The password for the door was the very tricky, undecipherable combination of numbers known as “1 2 3 4”. Although I have great appreciation for the brilliance in its simplicity, I’m equally confident that a nearby vagrant could’ve just as easily unlocked the secret code by pleasing himself against the doorknob. After cracking that matrix, I entered a dark hallway and immediately noticed one of those cats with the waving arm, just waving and waving and waving at me.  Don’t ask me how he sent that text with no opposable thumbs. 

While there was no one in this house, there were lots of rooms, and lots of Chinese writing everywhere, from posters covering windows to magazines serving as doormats. I walked up the creaky wooden stairs and discovered my room, Room #3, and its wonderful smell of strawberry Playdoh.  The room was very cold, but one time I slept in a towel on rocks in Italy, so I figured I would just deal. About an hour later, I couldn’t feel my nose, so I sent the cat downstairs landlord a defeated text. This is how it went down:

Allow me to say the “sooooory” did not help the “my landlord is a ghost” situation.

On the floor of the room: a mat with the numbers 1 through 6. A ‘choose your own murder’ scenario, perhaps. On the dresser: four stickers praising the consumption of milk products. “Mmmmmmmilk: it’s good stuff!” I’m going to die tonight, I conceded.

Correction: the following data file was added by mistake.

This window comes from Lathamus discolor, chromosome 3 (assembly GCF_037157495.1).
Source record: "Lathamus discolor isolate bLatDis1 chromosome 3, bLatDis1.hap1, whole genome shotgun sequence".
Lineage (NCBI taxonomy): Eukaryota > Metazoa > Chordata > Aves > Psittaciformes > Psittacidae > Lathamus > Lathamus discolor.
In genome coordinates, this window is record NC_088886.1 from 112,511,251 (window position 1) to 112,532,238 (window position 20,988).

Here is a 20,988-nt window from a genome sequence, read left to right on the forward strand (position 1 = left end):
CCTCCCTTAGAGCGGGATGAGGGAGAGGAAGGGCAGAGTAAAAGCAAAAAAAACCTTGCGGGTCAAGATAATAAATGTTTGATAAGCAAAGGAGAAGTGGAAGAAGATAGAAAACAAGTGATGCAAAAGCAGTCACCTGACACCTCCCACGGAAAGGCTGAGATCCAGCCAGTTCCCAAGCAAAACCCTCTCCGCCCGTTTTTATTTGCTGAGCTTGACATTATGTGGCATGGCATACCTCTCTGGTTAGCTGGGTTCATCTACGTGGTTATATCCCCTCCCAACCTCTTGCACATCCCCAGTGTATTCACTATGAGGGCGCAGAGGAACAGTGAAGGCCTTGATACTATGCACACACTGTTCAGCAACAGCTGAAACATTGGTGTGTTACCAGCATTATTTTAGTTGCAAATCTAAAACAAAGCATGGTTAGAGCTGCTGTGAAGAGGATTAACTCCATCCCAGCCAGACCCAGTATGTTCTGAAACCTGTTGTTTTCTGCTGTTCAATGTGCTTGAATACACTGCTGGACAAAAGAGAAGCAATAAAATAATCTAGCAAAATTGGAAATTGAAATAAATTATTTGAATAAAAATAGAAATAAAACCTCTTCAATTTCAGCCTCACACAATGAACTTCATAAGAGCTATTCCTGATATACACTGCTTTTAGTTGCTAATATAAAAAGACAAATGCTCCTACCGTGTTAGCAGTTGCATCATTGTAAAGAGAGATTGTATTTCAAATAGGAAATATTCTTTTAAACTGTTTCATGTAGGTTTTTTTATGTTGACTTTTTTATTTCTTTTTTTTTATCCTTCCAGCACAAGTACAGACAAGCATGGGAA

No, the owner was nowhere to be found, but under the bed was a pair of slippers, and they were not facing forward the way slippers would be had they been placed there for my use. No, these were somebody else’s, and he would undoubtedly return for them, likely holding a hatchet or variety of asphyxiation tools. Every now and then I would hear this sort of vibrating/buzzing sound very much resembling that of a vibrator. Maybe that is what had been occupying the master of the house.
After charging my phone again, I walked back down the creaky stairs, through the dark empty house, and stepped out into the frigid cold to meet some friends for dinner. Took the street car like a champ (“One token for you, good sir, and a transfer for this ol’ broad, indeed!”) and wasn’t even late, which was irrelevant because the line up for our restaurant was insanely long. Christian told me this place was happening, and indeed it would be. Nazareth is a small Ethiopian restaurant, adorably decorated with plastic leaves, and serving enormous injera dishes that are well worth the wait.  The cooks/waiters/owners (?) don’t have time for small-talk, or to even explain to you what the menu consists of, so the conversation went something like this:

Christian: What do you recommend?
Lady: What do you want? Just pick and I make. It’s all good.
Christian: Okay, and what kind of wine is the house wine?
Lady: It’s red, or it’s white.